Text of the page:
Archive for September, 2011
| Peter Klein |
The 2011 Ig Nobel Prizes were announced yesterday. No economics prize this year, but several awards recognize work with profound social-science implications. For instance:
MEDICINE PRIZE: Mirjam Tuk (of THE NETHERLANDS and the UK), Debra Trampe (of THE NETHERLANDS) and Luk Warlop (of BELGIUM). and jointly to Matthew Lewis, Peter Snyder andRobert Feldman (of the USA), Robert Pietrzak, David Darby, and Paul Maruff (of AUSTRALIA) for demonstrating that people make better decisions about some kinds of things — but worse decisions about other kinds of things‚ when they have a strong urge to urinate.
REFERENCE: “Inhibitory Spillover: Increased Urination Urgency Facilitates Impulse Control in Unrelated Domains,” Mirjam A. Tuk, Debra Trampe and Luk Warlop, Psychological Science, vol. 22, no. 5, May 2011, pp. 627-633.
REFERENCE: “The Effect of Acute Increase in Urge to Void on Cognitive Function in Healthy Adults,” Matthew S. Lewis, Peter J. Snyder, Robert H. Pietrzak, David Darby, Robert A. Feldman, Paul T. Maruff, Neurology and Urodynamics, vol. 30, no. 1, January 2011, pp. 183-7.
[ . . . ]
LITERATURE PRIZE: John Perry of Stanford University, USA, for his Theory of Structured Procrastination, which says: To be a high achiever, always work on something important, using it as a way to avoid doing something that’s even more important.
REFERENCE: “How to Procrastinate and Still Get Things Done,” John Perry, Chronicle of Higher Education, February 23, 1996. Later republished elsewhere under the title “Structured Procrastination.”
[ . . . ]
PEACE PRIZE: Arturas Zuokas, the mayor of Vilnius, LITHUANIA, for demonstrating that the problem of illegally parked luxury cars can be solved by running them over with an armored tank.
| Peter Klein |
A new group blog by Erik Brynjolfsson, Joshua Gans, and Shane Greenstein. Should be interesting and informative. The authors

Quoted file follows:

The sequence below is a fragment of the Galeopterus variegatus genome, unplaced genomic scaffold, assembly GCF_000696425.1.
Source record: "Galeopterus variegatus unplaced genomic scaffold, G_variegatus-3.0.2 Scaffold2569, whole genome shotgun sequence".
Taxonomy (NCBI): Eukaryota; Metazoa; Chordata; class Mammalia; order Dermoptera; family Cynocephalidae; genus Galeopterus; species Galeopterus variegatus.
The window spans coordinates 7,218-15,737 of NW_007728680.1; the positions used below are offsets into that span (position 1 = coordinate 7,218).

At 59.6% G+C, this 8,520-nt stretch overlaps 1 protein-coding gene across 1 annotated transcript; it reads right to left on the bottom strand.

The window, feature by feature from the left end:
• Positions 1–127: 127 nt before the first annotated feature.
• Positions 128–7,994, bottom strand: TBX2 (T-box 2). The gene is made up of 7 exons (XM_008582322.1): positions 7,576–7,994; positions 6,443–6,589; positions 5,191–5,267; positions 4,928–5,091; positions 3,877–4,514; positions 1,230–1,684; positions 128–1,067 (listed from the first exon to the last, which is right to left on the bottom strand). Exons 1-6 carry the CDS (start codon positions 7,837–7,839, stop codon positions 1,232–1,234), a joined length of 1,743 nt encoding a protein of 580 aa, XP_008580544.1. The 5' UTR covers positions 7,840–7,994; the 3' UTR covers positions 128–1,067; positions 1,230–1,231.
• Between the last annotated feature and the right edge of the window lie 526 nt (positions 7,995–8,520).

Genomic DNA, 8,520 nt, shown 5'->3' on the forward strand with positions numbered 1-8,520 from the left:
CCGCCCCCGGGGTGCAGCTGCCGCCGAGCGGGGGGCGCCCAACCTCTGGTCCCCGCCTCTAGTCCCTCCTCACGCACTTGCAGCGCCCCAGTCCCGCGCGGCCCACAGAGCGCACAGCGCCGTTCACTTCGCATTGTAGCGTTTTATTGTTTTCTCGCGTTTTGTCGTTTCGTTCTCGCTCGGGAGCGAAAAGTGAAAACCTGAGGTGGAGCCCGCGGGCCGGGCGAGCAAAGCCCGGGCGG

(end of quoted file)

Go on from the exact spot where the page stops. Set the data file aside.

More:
noticed that there were many blogs devoted to digital developments and consumer products but the selection focussing on economic and business aspects of the digital world was very limited. Digitopoly’s mission is to provide an economic and strategic management perspective on digital opportunities, trends, limits, trade-offs and platforms; expanding commentary in this important space.
The blog’s name — Digitopoly — reflects our broad interests in the impact of digital technology on competition. While, in some cases, our concern is the preservation of competition in the face of pressures toward monopoly, in others we see opportunities for greater competition and welfare benefits.
Our logo is deliberately iconic. The heavy set line in the graph could represent Moore’s Law (for processing power as time progresses) or Metcalfe’s Law (for the value of networks as more join). It overtakes the simple linear trend represented by thin, broken line. This reflects the idea that linear ways of thinking rarely serve us well in the digital economy.
| Peter Klein |
Here’s me lecturing last week at the Austrian Academy of Sciences in Vienna, in the very room where Carl Menger and Eugen von Böhm-Bawerk defended their Habilitation theses. It was a pretty amazing experience.
The room is a bit fancier than your average lecture hall:
My co-bloggers couldn’t make it but, on a tour of Austrian economics sites of interest, I snapped this picture of the former Green Anchor restaurant, where Mises and his students repaired after Mises’s university seminar. Notice the street name!
| Peter Klein |
The European Group of Organizational Studies (EGOS) is having the 2012 annual conference in Helsinki, July 2-7. The overall theme is design, and one of the subthemes is “Self-reinforcing Processes in Organizations, Networks and Professions,” a subject sure to interest many O&Mers. See the links above for details. Blurb after the fold: (more…)